March 26, 1995 |
The founder of an organization dedicated to gaining parity for women in elected office told Ursinus College students not to take for granted that women will soon gain equal representation in politics. George Dean, founder of the group 50/50 by 2000, addressed a class of political science students Thursday and said 1994 was a "hold-your-own year" for women candidates. "The playing field still isn't level yet," said Dean, a retired advertising executive who has lectured worldwide on women's issues since founding the organization in 1988.
April 11, 1993 |
The compulsion to measure, weigh and analyze every nuance of modern life - as if a precise label might somehow enhance understanding - is perhaps what has led critics to categorize poet W. D. Snodgrass' work as "confessional. " But Snodgrass, who will appear at Ursinus College on Wednesday, is far from comfortable with the term commonly used to characterize his work. "I don't like the label at all," Snodgress said during an interview. "It's a kind of journalists' tag. I don't like it especially because it sounds like you're writing about somebody's bedroom memoirs, or about some religious confession.
February 16, 1995 |
Free-associating about how the Mall of America is a self-contained universe, Andrei Codrescu is talking about how the top tourist draw in the United States has everything needed for an end-of-the-century existence. "If Howard Hughes, you know, was living now, he would love the Mall of America," Codrescu says in his Transylvanian staccato. "There's a hotel there. . . . In the Mall of America, you can actually jog. " Actually, the mall in Bloomington, Minn., boasts neither an inn nor a track.
December 7, 2000 |
Ursinus College has landed two gifts totaling $15 million that will help the school build a new theater-arts center. The $40 million complex will enable Ursinus to hold the kinds of touring theater companies that other college campuses enjoy, and in the process provide a performing-arts venue for the Collegeville community. The gifts include $10 million from the Sylvan Foundation in Wayne, and $5 million from retired Suburban Cable founder H.F. "Gerry" Lenfest and his wife, Marguerite.
August 5, 2014 |
Through a work of art, the two women were hoping to save a connection that is slipping away. Their husbands, who have Alzheimer's disease, are becoming more distant, their marriages more solitary and fraught with worry. But in a discussion of a painting called The Immigrants , those husbands - Jack Williams and Dick Force - virtually carried the conversation at the Woodmere Art Museum, in Chestnut Hill. The two men, whose wives had met through their mutual experience as caregivers, found the story in the brushstrokes and shared their thoughts about the discovery.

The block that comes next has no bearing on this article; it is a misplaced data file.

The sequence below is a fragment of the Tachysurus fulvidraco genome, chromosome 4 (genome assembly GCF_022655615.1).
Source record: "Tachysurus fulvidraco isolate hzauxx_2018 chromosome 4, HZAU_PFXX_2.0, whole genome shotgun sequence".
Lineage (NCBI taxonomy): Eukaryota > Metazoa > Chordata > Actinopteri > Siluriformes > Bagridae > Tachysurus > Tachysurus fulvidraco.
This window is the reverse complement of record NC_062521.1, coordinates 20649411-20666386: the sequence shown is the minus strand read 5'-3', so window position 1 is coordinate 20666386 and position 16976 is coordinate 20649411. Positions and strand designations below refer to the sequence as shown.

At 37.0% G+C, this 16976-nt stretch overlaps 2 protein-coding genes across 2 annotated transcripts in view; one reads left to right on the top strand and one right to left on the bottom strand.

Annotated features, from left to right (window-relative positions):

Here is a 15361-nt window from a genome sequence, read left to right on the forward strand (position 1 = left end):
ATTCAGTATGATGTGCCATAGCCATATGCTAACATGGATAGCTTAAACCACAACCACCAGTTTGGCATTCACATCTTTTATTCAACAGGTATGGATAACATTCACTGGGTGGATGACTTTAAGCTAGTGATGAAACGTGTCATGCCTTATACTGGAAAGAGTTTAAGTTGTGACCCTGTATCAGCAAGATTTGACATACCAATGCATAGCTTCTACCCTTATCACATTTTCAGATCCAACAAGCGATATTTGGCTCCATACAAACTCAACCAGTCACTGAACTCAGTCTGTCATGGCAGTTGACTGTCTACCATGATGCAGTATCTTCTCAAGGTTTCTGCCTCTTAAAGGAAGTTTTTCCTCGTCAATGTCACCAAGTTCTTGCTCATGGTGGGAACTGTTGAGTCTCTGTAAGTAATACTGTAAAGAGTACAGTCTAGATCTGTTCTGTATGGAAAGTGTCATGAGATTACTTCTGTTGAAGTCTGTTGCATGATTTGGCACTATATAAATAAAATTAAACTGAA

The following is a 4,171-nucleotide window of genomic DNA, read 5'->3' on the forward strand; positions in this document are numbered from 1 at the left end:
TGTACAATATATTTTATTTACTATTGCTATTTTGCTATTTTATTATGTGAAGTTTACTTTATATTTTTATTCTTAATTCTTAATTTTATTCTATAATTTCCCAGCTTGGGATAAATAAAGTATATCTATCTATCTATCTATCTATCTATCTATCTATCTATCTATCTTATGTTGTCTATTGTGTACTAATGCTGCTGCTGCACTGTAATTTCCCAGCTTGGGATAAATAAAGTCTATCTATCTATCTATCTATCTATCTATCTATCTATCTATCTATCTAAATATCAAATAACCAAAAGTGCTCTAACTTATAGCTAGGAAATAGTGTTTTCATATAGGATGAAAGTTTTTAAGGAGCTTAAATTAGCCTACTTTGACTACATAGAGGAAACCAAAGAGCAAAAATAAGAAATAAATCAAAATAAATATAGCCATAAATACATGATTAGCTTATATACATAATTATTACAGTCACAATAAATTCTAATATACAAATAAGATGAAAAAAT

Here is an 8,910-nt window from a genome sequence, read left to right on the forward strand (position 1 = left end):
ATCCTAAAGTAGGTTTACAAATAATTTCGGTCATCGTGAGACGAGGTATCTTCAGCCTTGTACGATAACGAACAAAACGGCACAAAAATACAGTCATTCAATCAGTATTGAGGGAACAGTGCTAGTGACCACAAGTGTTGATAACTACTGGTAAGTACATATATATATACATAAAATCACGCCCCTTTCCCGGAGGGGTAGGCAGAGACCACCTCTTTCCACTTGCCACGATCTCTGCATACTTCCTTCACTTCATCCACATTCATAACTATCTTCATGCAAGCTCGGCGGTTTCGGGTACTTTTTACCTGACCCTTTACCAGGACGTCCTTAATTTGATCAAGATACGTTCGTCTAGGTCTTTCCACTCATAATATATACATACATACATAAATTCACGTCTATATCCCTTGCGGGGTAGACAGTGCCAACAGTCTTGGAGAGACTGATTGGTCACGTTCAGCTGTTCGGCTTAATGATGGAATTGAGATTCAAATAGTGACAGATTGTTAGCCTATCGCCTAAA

July 26, 2014 |
Bryn Mawr College, the small private women's school on the Main Line, this week joined a growing number of schools around the country that no longer require the SAT or other standardized test scores for admission. The college instead will rely on high school grades, essays, and other factors - a move officials hope will attract a broader applicant pool. "We know there are students all around the country who, when they see 'test scores,' they see it as a barrier to applying," said Peaches Valdes, Bryn Mawr's director of admissions.
June 11, 1996 |
Memorabilia of the railroad that once went through Collegeville draw Evelyn and Richard Landes. A display at Ursinus College was part of the borough's 100th anniversary celebration this weekend.
July 30, 2014 |
Battling the flames and billowing black smoke, Deborah Feairheller fought her way into the Caln Township home. As a metal air pack pumped oxygen into her mask, she yanked down the ceiling with a long pole to ventilate the attic above. Understandably, she feared for her safety, if not her life. " 'Is the floor going to hold me up?' " Feairheller said she thinks each time she enters a fire. " 'Is the ceiling going to fall on top of me?' " Yet Feairheller knew, better than most, that the top cause of fatalities among firefighters is not collapsing walls, or ceilings, or floors - or smoke inhalation.
June 17, 2014 |
BY HIS OWN admission, Russ Connor was something of a wild man in his youth. There was the time he and some buddies commandeered a trolley to drive them from dry Ocean City, N.J., to wet Somers Point for a night of intemperance. He once raced his Pontiac GTO full-out on an unopened section of the Atlantic City Expressway, not the safest venture even on a vacant road. His expenses and his caprices were paid for at least in part by the $20 weekly check he got from the government as a returning GI. He was an Army veteran of World War II. Donald Russell Connor, who went from his carefree years to the sober world of banking, working his way up to vice president of the Federal Reserve Bank of Philadelphia, a jazz buff who wrote four books on Benny Goodman and became pals with drummer Gene Krupa, died Wednesday at age 92. He was one of the original homeowners in Levittown.